previous next
[204] authority; and he confirmed them in the enjoy
Chap. VI.} 1642 Mar
ment of franchises which a long and uninterrupted succession had rendered familiar. Immediately after his arrival, he convened the colonial legislature. The utmost harmony prevailed; the memory of factions was lost in a general amnesty of ancient griefs. The lapse of years had so far effaced the divisions which grew out of the dissolution of the company, that when George Sandys, an agent of the colony, and an opponent of the royal party in England, presented a petition to the commons, praying for the restoration of the ancient patents,1 the royalist assembly promptly disavowed the design, and, after a full debate, op-
April 1
posed it by a solemn protest.2 The whole document breathes the tone of a body accustomed to public discussion and the independent exercise of legislative power. They assert the necessity of the freedom of trade, ‘for freedom of trade,’ say they, ‘is the blood and life of a commonwealth.’ And they defended their preference of self-government through a colonial legislature, by a conclusive argument. ‘There is more likelyhood, that such as are acquainted with the clime and its accidents may upon better grounds prescribe our advantages, than such as shall sit at the helm in England.’3 In reply to their urgent petition, the king immediately declared his purpose not to change a form of government in which they ‘received so much content and satisfaction.’4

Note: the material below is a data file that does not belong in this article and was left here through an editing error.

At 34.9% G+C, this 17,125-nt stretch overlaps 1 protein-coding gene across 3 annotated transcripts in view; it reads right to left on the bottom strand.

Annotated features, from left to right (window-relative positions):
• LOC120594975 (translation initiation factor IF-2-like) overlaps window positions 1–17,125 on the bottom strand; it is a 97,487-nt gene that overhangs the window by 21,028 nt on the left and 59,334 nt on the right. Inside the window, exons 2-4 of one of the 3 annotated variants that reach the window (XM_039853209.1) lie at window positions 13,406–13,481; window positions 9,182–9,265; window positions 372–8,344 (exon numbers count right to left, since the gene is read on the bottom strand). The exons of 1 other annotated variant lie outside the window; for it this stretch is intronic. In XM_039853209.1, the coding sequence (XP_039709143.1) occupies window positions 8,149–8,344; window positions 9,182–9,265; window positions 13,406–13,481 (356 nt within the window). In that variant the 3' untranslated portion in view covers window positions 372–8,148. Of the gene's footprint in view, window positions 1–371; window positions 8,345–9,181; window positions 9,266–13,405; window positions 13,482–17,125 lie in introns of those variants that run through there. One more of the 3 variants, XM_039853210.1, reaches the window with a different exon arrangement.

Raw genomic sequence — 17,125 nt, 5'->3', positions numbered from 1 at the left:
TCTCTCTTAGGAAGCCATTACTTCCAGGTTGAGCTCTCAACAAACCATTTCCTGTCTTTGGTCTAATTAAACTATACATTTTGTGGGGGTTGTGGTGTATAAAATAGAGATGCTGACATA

The Virginians, aided by Sir William Berkeley,5 could now deliberately perfect their civil condition. Condemnations to service had been a usual punishment;

1 Chalmers, 121. Hening, i. 230.

2 Hening, i. 230—236. Burk, II. 68—74.

3 Hening, i. 233.

4 Chalmers, 133, 134. Burk, in 74.

5 Hammond's Leah and Rache 12.

Creative Commons License
This work is licensed under a Creative Commons Attribution-ShareAlike 3.0 United States License.

An XML version of this text is available for download, with the additional restriction that you offer Perseus any modifications you make. Perseus provides credit for all accepted changes, storing new additions in a versioning system.

hide Places (automatically extracted)

View a map of the most frequently mentioned places in this document.

Download Pleiades ancient places geospacial dataset for this text.

hide People (automatically extracted)
Sort people alphabetically, as they appear on the page, by frequency
Click on a person to search for him/her in this document.
Hening (3)
Chalmers (2)
Burk (2)
George Sandys (1)
Hammond (1)
William Berkeley (1)
hide Dates (automatically extracted)
Sort dates alphabetically, as they appear on the page, by frequency
Click on a date to search for it in this document.
1642 AD (1)
April 1st (1)
hide Display Preferences
Greek Display:
Arabic Display:
View by Default:
Browse Bar: